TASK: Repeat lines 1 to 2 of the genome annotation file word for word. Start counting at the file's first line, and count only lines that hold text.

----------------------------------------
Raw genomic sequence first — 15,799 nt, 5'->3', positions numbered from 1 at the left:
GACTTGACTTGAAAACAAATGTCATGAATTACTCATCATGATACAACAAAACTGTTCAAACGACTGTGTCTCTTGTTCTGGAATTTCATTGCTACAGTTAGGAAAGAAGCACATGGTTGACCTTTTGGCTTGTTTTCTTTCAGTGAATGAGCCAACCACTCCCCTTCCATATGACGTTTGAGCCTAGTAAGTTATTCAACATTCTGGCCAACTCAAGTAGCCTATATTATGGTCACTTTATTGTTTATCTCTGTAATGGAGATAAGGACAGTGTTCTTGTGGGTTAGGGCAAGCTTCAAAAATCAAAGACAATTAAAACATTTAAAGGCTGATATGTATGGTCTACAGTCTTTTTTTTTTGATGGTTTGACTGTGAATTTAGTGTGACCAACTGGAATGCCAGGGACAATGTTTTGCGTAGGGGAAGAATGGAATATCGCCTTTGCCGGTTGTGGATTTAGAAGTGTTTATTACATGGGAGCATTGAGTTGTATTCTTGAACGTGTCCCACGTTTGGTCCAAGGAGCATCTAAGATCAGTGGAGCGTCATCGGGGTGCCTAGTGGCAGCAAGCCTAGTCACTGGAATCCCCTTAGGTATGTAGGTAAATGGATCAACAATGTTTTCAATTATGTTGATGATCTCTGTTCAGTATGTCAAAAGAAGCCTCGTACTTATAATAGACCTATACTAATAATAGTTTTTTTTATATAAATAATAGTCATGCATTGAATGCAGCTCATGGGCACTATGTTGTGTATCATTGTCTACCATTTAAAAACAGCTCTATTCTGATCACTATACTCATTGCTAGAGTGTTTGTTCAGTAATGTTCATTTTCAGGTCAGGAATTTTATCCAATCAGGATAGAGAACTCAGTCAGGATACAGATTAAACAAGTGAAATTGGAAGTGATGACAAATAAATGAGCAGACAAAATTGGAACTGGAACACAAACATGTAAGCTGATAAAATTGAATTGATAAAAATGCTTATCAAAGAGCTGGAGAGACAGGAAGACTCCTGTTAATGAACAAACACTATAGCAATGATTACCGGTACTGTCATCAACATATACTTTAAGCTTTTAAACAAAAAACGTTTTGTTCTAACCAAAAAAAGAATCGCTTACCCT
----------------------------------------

Raw genomic sequence first — 15,799 nt, 5'->3', positions numbered from 1 at the left:
GACTTGACTTGAAAACAAATGTCATGAATTACTCATCATGATACAACAAAACTGTTCAAACGACTGTGTCTCTTGTTCTGGAATTTCATTGCTACAGTTAGGAAAGAAGCACATGGTTGACCTTTTGGCTTGTTTTCTTTCAGTGAATGAGCCAACCACTCCCCTTCCATATGACGTTTGAGCCTAGTAAGTTATTCAACATTCTGGCCAACTCAAGTAGCCTATATTATGGTCACTTTATTGTTTATCTCTGTAATGGAGATAAGGACAGTGTTCTTGTGGGTTAGGGCAAGCTTCAAAAATCAAAGACAATTAAAACATTTAAAGGCTGATATGTATGGTCTACAGTCTTTTTTTTTTGATGGTTTGACTGTGAATTTAGTGTGACCAACTGGAATGCCAGGGACAATGTTTTGCGTAGGGGAAGAATGGAATATCGCCTTTGCCGGTTGTGGATTTAGAAGTGTTTATTACATGGGAGCATTGAGTTGTATTCTTGAACGTGTCCCACGTTTGGTCCAAGGAGCATCTAAGATCAGTGGAGCGTCATCGGGGTGCCTAGTGGCAGCAAGCCTAGTCACTGGAATCCCCTTAGGTATGTAGGTAAATGGATCAACAATGTTTTCAATTATGTTGATGATCTCTGTTCAGTATGTCAAAAGAAGCCTCGTACTTATAATAGACCTATACTAATAATAGTTTTTTTTATATAAATAATAGTCATGCATTGAATGCAGCTCATGGGCACTATGTTGTGTATCATTGTCTACCATTTAAAAACAGCTCTATTCTGATCACTATACTCATTGCTAGAGTGTTTGTTCAGTAATGTTCATTTTCAGGTCAGGAATTTTATCCAATCAGGATAGAGAACTCAGTCAGGATACAGATTAAACAAGTGAAATTGGAAGTGATGACAAATAAATGAGCAGACAAAATTGGAACTGGAACACAAACATGTAAGCTGATAAAATTGAATTGATAAAAATGCTTATCAAAGAGCTGGAGAGACAGGAAGACTCCTGTTAATGAACAAACACTATAGCAATGATTACCGGTACTGTCATCAACATATACTTTAAGCTTTTAAACAAAAAACGTTTTGTTCTAACCAAAAAAAGAATCGCTTACCCT